Famous People with Diabetes: Bobby Clarke

Published on
By : dLife Editors

Claim to fame: NHL hockey player
DOB: August, 1949
Diabetes type: 1

Bobby Clarke was born in Canada in August of 1949. At the young age of eight, he began to play hockey for his home team, the Flin Flon Bombers. Clarke had the best performance in the league, racking up 168 points playing for the Bombers in the 1967-68 season. At thirteen years old, Clarke learned that he suffered from diabetes, but doctors told him that he would be able to play professional hockey if he took care of his health.

As Clarke grew up, his passion for hockey only grew greater, and he was determined to play professionally. Teams were hesitant to draft him, however, because of his diabetes. He assured them that his hard work and dedication would pay off. The Philadelphia Flyers gave Clarke a shot, and drafted him as their seventeenth selection in the second round of the 1969 draft; they refused two great offers to trade twenty-year-old Clarke.

Clarke’s lack of knowledge about diabetic diets made the start of his career challenging. He had two serious diabetic seizures during training camp, but got a handle on his disease after one of his coaches drew up a complete dietary plan for Clarke to follow. His diet antics would later become famous: he would drink two phentermine cans of Coca-Cola with three spoonfuls of sugar before a game. Between periods, he downed half a glass of orange juice with sugar added, and a whole glass after the game. He packed chocolate bars and glucose gum in his uniform pockets to prevent his sugar from falling from all the physical activity during the sixty-minute games.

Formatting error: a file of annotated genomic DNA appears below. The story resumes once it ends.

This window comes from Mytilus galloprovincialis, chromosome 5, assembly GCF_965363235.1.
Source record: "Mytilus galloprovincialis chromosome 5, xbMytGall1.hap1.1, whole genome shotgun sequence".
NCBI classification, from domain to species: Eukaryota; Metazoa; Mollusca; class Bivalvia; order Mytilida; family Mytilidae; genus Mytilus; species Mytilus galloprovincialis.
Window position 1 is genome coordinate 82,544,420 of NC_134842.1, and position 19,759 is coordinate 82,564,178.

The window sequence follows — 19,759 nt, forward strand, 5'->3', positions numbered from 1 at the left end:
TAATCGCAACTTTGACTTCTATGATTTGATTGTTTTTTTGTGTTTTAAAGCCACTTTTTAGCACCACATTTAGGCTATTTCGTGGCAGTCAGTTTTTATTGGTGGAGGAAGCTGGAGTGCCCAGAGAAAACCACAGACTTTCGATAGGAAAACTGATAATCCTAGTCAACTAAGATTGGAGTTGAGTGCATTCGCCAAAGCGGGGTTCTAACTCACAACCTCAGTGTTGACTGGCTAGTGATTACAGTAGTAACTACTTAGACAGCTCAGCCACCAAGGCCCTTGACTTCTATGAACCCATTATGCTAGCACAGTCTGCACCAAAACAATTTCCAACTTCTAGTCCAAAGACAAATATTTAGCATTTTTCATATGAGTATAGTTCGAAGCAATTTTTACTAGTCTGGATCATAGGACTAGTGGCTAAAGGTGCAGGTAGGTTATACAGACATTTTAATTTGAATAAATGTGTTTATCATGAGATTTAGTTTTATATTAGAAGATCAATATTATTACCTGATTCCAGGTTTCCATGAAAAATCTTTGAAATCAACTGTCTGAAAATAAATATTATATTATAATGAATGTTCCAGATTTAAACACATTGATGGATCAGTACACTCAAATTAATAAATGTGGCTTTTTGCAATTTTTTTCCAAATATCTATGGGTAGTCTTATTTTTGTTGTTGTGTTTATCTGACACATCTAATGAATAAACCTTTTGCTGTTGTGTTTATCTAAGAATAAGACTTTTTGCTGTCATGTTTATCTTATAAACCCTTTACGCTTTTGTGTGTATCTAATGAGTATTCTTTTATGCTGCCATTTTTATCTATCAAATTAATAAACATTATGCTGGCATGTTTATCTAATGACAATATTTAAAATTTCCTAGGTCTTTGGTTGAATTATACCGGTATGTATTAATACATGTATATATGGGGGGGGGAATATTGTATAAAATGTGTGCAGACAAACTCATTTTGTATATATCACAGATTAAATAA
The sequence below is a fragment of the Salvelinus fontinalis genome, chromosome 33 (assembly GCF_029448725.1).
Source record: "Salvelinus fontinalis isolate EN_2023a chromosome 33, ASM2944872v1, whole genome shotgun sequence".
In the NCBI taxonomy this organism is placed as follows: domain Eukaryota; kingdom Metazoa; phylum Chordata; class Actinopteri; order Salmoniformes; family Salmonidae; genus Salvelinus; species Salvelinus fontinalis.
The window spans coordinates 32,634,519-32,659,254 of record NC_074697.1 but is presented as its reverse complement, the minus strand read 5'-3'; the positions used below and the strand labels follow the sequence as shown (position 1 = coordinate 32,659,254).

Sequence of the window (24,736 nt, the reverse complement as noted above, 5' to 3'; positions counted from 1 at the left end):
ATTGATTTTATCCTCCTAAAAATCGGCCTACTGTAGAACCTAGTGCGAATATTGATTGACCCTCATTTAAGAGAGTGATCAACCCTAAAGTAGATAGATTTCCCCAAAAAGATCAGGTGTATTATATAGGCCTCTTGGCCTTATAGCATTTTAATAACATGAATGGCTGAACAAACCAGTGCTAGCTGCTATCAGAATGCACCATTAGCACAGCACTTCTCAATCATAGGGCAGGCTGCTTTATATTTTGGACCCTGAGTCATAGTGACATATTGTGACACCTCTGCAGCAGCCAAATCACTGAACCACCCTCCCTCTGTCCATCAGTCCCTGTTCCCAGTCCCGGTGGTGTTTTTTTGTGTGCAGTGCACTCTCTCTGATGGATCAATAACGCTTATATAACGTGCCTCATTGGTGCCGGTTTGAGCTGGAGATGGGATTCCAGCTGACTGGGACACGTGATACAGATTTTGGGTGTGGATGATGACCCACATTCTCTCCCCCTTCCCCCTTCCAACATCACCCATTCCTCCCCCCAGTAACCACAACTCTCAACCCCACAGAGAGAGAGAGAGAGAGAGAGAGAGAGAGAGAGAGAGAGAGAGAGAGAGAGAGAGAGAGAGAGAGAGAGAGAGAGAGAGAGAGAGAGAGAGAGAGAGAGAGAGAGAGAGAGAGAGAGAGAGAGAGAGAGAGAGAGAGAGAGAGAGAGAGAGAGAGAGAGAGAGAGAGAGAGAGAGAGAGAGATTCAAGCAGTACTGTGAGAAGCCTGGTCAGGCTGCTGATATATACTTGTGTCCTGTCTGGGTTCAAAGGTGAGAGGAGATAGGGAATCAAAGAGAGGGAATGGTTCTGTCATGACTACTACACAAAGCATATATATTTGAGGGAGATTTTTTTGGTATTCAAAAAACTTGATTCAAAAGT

Clarke was awarded the Bill Masterton Memorial Trophy for perseverance and dedication by the third season. His diabetes was no longer an issue as he became the uncontested leader of the team, chalking up the highest number of points in the club’s history. After the NHL 1983-84 season, Clarke retired, and immediately became general manager (GM) of the Philadelphia Flyers. He spent eighteen of the following twenty-two seasons as GM of the Flyers, also serving briefly as GM of the Florida Panthers and the Minnesota North Stars. Clarke reached the Stanley Cup Finals three times with the Flyers, and once with Minnesota.

During Clarke’s fifteen seasons as a player in the NHL, he led the Flyers to two Stanley Cups, and was awarded three times the Hart Trophy as league MVP. In 1987, he was inducted into the Hockey Hall of Fame, and in 1998, Clarke was rated number twenty-three in The Hockey News’ list of the top 100 NHL players of all time. In 2005, he was inducted into Canada’s Sports Hall of Fame. Clarke, who played his entire NHL career with the Philadelphia Flyers, resigned from the GM position less than a month into the 2006-07 season, and is now the Flyers’ Senior Vice President.

Most recently, on January 14, 2017, Clarke played in the Philadelphia Flyers’ 50th-anniversary alumni game, which he announced would be his last ever.